• Felipe, cycling is fashionable at the moment, it is seen is wealthy cirlces as the ‘healthy’ equivalent of golf. The rise in sales of top end kit is a result of the growth in this group not the general increase in unemployment. Cycling is seeing the same divide between the haves and the have nots that is also visible in wider society.

      In this way, as in many others, cycling is a mirror of life.

      • Yes, I agree with you. But we’re not talking a niche segment anymore. We’re talking about a healthy group of people big enough to drive the market? Top-end products are sky rocketing, but prices are rising in all segments, from the commuter to the racing bike. Or so I get this impression. But then again, so is the disparity of wealthy in many countries.

      • This is why I enjoy witnessing the “pleb” on his rusty steel steed passing the poseur, resplendent in Assos (Rapha?) on an expensive carbon frame.


        • In Australia there’s a couple of price-points (with my guesstimates of volume included):
          – $500 or less (50% of sales)
          – $500 to $1500 (30% of sales)
          – $1500 to $4000 (15% of sales)
          This is where 95% of the market is – above $4000 in Australia is a very small segment, and I imagine it’s similar in Europe and the US.
          The reason you see a lot of super-high-end bikes marketed is because they have the ‘lust-factor’: advertising a $10k bike will help drive individual sales from the <$1500 segment into the <$4000 segment – even though Cervelo knows it will only ever sell a handful of $10k bikes, they also know that just having a $10k bike will mean they sell more $4k bikes than they otherwise would have.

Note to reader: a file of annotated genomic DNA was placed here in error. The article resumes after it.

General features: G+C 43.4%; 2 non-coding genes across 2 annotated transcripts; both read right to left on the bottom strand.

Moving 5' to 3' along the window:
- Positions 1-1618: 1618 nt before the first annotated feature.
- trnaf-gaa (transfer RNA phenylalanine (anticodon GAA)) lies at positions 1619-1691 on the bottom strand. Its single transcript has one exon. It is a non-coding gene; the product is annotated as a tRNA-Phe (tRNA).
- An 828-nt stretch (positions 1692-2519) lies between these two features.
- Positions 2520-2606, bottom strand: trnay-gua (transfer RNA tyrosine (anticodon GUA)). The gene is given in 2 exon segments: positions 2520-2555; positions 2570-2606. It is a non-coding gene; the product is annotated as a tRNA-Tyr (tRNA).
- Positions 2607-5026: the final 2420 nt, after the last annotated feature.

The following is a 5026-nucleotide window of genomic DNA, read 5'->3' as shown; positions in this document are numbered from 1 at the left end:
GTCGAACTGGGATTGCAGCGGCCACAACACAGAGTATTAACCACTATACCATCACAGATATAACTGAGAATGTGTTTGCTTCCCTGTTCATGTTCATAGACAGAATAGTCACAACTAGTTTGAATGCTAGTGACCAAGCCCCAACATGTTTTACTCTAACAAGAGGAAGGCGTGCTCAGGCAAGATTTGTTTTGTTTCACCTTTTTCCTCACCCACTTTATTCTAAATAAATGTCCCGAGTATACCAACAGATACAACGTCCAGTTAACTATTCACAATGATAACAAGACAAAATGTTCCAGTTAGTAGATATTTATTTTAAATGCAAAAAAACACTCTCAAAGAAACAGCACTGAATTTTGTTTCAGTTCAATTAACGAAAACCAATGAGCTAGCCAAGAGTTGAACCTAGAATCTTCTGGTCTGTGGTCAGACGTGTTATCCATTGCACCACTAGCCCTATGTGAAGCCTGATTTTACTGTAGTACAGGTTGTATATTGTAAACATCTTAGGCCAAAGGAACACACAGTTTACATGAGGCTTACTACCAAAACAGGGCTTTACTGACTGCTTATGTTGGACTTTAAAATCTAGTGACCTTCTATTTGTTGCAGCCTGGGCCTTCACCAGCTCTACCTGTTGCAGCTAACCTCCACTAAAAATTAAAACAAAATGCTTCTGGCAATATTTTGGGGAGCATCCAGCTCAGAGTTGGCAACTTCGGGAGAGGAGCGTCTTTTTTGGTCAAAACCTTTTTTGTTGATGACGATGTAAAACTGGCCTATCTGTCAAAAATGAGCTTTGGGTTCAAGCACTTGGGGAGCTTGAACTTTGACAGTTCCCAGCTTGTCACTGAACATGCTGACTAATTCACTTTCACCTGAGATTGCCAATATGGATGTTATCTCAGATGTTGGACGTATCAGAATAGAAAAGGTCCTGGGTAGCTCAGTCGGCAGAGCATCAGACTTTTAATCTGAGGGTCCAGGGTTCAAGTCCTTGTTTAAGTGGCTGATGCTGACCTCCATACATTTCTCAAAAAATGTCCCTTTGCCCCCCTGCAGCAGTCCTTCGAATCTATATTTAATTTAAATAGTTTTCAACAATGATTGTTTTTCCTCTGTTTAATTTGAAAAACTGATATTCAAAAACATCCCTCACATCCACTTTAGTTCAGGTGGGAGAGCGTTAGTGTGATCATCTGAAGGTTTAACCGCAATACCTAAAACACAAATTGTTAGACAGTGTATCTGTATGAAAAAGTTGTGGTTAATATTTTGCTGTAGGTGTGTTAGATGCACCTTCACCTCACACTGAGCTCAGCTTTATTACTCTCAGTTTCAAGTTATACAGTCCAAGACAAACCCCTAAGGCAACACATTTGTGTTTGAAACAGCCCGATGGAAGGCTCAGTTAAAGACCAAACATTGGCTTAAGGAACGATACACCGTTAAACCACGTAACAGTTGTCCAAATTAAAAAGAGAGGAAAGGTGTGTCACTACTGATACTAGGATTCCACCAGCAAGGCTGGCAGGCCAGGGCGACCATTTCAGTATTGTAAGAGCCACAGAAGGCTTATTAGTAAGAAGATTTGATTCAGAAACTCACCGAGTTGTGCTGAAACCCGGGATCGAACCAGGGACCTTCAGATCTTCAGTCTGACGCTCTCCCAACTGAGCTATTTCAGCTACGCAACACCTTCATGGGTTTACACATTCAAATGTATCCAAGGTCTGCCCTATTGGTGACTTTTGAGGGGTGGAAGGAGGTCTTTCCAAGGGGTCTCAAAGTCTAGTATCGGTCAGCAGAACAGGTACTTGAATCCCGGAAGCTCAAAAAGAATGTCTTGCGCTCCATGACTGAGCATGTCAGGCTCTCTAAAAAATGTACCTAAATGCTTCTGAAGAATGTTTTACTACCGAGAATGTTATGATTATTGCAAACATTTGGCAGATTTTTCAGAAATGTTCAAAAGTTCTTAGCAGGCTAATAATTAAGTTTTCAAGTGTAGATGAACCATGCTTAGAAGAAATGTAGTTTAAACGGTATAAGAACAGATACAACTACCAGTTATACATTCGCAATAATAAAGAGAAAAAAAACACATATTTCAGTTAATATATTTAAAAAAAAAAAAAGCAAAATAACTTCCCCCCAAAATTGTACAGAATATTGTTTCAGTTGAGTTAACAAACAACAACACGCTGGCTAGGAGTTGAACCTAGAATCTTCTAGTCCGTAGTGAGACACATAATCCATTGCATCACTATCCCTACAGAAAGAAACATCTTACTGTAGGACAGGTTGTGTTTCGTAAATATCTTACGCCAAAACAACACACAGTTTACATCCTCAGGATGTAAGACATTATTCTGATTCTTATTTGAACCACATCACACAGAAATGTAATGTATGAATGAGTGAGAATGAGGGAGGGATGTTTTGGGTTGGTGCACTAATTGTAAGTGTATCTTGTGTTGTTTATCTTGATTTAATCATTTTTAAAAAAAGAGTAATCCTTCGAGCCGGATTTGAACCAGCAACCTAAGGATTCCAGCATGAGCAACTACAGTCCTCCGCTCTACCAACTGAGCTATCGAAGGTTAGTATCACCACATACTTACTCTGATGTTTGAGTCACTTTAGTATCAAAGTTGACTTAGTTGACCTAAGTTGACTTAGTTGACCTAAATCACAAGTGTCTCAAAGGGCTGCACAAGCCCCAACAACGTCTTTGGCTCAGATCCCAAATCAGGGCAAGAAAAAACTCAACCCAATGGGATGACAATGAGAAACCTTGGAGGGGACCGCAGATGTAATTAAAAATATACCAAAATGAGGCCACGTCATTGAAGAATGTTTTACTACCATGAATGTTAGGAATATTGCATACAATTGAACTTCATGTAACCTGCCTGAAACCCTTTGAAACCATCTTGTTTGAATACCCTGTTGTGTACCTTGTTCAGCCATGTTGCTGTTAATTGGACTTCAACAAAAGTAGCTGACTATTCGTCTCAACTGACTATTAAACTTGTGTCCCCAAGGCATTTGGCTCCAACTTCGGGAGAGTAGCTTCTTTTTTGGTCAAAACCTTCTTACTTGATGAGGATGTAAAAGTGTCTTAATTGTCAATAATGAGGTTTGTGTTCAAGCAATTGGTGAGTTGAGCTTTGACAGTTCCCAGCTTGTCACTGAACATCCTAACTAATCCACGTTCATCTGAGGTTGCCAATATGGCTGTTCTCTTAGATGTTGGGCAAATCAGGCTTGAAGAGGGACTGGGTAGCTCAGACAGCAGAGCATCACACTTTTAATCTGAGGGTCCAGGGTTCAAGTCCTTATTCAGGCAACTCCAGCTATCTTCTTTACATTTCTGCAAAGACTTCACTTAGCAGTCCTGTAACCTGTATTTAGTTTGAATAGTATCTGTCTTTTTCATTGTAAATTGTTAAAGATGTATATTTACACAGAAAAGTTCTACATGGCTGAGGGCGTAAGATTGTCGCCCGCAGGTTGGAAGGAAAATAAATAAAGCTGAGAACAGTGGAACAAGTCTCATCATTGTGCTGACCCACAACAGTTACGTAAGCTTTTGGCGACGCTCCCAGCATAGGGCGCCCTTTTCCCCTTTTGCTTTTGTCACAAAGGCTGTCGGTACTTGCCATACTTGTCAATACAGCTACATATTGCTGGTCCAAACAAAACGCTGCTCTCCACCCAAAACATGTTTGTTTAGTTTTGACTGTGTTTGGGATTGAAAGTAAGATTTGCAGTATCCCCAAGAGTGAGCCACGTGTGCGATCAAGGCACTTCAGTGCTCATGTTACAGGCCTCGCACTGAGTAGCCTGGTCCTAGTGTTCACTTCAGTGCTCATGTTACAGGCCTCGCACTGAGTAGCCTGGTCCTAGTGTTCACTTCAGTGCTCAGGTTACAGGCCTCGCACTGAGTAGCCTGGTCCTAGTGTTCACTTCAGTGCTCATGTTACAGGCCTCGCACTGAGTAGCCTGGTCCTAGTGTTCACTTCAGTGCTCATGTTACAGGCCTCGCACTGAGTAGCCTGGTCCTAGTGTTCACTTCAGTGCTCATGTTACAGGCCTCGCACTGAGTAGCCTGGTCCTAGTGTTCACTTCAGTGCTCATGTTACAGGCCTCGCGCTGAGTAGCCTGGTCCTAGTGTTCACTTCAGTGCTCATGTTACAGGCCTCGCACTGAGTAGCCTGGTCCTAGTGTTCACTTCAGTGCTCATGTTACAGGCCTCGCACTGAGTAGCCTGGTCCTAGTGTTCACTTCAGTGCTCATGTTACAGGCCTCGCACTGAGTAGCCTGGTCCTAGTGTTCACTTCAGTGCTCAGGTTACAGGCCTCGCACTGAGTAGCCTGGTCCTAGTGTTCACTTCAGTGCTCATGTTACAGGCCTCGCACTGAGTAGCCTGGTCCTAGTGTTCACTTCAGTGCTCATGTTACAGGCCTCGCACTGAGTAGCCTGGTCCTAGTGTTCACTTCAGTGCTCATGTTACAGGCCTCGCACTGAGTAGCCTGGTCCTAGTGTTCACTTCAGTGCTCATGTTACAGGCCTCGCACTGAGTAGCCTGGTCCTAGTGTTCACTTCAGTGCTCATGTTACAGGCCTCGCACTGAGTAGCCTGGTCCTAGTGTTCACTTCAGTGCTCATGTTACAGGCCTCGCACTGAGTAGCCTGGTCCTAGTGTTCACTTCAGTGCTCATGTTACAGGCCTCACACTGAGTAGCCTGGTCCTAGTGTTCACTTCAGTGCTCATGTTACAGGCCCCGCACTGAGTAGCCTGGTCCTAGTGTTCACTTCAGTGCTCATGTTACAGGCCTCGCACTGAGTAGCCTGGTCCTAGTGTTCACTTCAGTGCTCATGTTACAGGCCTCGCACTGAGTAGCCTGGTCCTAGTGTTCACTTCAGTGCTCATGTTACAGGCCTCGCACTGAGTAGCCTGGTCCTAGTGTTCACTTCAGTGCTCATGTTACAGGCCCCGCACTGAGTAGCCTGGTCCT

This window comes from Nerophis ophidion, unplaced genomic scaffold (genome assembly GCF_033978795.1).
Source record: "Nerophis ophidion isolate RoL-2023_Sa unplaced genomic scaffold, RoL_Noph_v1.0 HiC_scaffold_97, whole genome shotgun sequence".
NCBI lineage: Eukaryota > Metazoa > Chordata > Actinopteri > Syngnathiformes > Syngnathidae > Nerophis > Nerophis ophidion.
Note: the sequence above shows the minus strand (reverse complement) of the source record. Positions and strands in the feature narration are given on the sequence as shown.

Marketing is evil, I tell you!

          • Goldilocks pricing is the evil in question. Amazing how many people think the middle option is “just right” for them.

  3. If we only view costs of a cycling race then there will be many more races under threat and as a result less athletes getting involved in the sport.

    Instead there should be consideration of the net benefits of a cycling event. It is an investment in immidiate tourism throught the fans and or the teams themselves in smaller races while also contributes to the future branding of the region that the race takes place. As for unemployment, creating a race is like creating any new venture, it contributes to the solution of the problem.

    A great example is my home country of Greece (or even Turkey with their race currently taking place), there are high mountains, scenic roads, a good hospitality infastructure but not real international race takes place. Creating a race (as our neighbours) would contribute to the extention of the tourist season, employment opportunities and wealth creation in the regions affected by the race.

      • People know it’s a good place for a holiday but probably think of beaches and ancient temples. How many cyclists go there for riding? Few and it could easily try to rival other early season training camps in Majorca, the Canaries, South of France etc.